HOF Citations 2016 Underground Development - Morris Medd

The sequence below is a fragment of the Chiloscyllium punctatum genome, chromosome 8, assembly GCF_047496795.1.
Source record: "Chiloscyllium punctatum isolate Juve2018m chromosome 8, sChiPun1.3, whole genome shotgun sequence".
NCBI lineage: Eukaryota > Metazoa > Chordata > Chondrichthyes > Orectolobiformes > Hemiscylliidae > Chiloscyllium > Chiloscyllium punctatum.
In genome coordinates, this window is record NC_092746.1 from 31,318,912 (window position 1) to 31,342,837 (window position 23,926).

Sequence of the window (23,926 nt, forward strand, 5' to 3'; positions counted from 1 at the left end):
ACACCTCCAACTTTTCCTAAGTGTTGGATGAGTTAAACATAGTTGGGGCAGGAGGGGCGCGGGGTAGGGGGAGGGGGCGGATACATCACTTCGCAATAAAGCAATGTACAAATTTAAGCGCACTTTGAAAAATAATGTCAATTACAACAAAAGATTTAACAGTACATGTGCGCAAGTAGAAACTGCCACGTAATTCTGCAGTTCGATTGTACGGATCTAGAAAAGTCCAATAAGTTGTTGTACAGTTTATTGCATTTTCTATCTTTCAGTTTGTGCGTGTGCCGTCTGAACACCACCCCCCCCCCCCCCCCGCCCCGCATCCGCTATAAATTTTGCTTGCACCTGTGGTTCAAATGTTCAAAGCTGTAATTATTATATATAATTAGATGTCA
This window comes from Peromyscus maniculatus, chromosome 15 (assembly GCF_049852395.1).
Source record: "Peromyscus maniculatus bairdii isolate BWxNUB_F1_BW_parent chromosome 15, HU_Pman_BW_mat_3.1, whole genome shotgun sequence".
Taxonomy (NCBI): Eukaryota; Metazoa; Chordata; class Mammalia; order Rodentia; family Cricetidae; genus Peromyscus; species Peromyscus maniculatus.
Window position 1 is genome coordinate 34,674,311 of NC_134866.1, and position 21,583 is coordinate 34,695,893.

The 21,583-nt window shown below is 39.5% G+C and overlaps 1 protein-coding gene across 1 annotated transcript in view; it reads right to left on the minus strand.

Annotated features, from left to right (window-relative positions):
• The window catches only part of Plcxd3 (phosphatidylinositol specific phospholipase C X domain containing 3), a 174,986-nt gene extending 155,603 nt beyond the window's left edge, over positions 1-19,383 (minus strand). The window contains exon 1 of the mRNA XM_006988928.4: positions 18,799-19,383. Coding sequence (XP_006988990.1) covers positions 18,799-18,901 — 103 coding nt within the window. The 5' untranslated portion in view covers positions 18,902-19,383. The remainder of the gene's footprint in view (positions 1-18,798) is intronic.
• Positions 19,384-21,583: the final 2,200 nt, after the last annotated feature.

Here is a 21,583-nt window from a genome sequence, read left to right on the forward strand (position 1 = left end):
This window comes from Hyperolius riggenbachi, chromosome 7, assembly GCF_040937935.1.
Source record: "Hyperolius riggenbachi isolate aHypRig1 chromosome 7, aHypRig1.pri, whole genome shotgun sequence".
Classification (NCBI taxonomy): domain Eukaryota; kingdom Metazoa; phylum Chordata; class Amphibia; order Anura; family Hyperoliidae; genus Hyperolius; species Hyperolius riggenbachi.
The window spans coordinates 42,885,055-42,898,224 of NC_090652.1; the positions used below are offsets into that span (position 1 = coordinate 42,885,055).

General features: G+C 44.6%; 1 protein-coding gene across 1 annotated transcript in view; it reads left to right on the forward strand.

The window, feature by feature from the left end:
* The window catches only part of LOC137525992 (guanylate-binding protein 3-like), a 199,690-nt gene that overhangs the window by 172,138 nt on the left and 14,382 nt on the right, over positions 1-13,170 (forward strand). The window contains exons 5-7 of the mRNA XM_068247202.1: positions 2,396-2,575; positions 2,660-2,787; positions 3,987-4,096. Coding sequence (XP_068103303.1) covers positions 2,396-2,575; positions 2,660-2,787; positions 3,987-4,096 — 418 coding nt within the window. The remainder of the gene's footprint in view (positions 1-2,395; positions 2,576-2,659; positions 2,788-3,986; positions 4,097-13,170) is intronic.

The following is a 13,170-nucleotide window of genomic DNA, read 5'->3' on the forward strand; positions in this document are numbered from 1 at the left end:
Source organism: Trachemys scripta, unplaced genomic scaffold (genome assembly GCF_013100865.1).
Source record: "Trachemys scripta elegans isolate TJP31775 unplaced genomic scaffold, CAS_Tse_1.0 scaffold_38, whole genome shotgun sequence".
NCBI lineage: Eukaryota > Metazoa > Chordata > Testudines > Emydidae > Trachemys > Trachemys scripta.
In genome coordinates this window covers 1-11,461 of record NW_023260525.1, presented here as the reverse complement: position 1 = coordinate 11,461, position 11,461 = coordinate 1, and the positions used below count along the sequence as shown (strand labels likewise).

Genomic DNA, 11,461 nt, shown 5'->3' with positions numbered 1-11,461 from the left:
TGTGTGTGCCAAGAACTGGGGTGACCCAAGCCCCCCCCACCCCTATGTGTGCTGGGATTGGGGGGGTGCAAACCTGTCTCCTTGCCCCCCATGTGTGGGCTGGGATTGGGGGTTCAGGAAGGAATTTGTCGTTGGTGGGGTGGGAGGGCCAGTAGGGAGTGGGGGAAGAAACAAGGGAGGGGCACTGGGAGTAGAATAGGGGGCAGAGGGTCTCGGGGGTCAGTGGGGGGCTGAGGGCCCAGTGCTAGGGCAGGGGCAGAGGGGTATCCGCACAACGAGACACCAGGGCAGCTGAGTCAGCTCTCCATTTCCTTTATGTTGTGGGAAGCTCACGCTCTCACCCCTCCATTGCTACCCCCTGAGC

2016 IN ASSOCIATION WITH UNDERGROUND DEVELOPMENT Morris James Medd Morris Medd has an extensive background spanning over 45 years of mine contracting and development. Most recently Medd was the President of the Redpath Group of Companies, a world leader in shaft sinking, underground mine development and contract mining. He has been credited with the establishment of a number of new and innovative mine development techniques and is considered to be an expert in the field of shaft sinking. Medd started with the Redpath Group as a miner, and over his 30 years with the company gained a broad range of expertise through his escalating positions as Project Manager, Group Contract Manager, Senior Vice President of Operations, and finally as President, a position he held for five years. Medd is also a former Director of the Ontario Mining Association. Morris began his career as a miner at the Sifto salt mine in 1959. His expertise grew as he took on leadership roles at various mine sites over a 15-year period, most notably at the Creighton No. 9 Shaft sinking project where the crew lined and equipped a 21 ft (6.4 m) diameter x 7,200 ft (2,194.5 m) deep concrete shaft, which was a significant task in its day. In 1974, MeddMinCa was 26 promoted to a management role at The Redpath Group’s head office in North Bay, Ontario, Canada. He held management and executive positions since then, leading up to his role as President from 2000 to 2005. Medd has also contributed as a director on the boards of the Ontario Mining Association, Free Gold Ventures Limited and El Niňo Ventures Inc., and has participated on the DGR Technical Review Group for the Nuclear Waste Management Organisation. The scoop on The Godfather of shaftsmen In his own words from the November 2004 company newspaper The Redpath Scoop, just before his retirement: "As this will be my last chance to compose the 'Presidents Message', I will reminisce a little on my history in this business. I originally got interested in this line of work while working at the Sifto salt mine in Goderich, Ontario where the old Cementation company [then based in England] was sinking a shaft. I eventually hired on with them to sink the Geco No. 4 shaft in Manitouwadge in 1963. After spending about a year there, I hired on with McIsaac Mining and Tunnelling in Sudbury sinking the Strathcona shaft and was later transferred to Falconbridge East mine to sink a winze under the supervision of the legendary Ted Hyway. The big news at this time was that Inco had awarded the Creighton No. 9 shaft (7,137 ft deep) to this start-up company by the name of Redpath. This project was in Creighton, a small mining town just north of Lively, Ontario (this town doesn't exist anymore). So, hearing this news, and with shaft sinking now in my blood – I knew somehow I had to get a job there. Asking around, I discovered that Jim Redpath always ate lunch in a small restaurant there, so I introduced myself, told him a bunch of lies about how good a shaftman I was (he believed me!) and after lunch that day, just shy of 40 years ago in 1965, I had my first job with Redpath to sink the deepest shaft in North America. “After the completion of Creighton No. 9 I returned to Cementation Company to sink the Kidd Creek No. 1 shaft and later was transferred to Zambia as master sinker for three years. In these early years, I had the opportunity to work for three different shaft sinking companies and it was time to settle down with the company I found to be superior to the other two and came back to Redpath in 1974. The philosophy of The Redpath Group, the attitude towards safety, the treatment of their people and the tremendous pride throughout the company as made working there a very rewarding experience. “In my role as President for the last five years, I found my job easy because of the tremendous talent and ambition of the employees I have had the opportunity to lead. Also, during these years, I have tried to ensure that the Redpath reputation and success will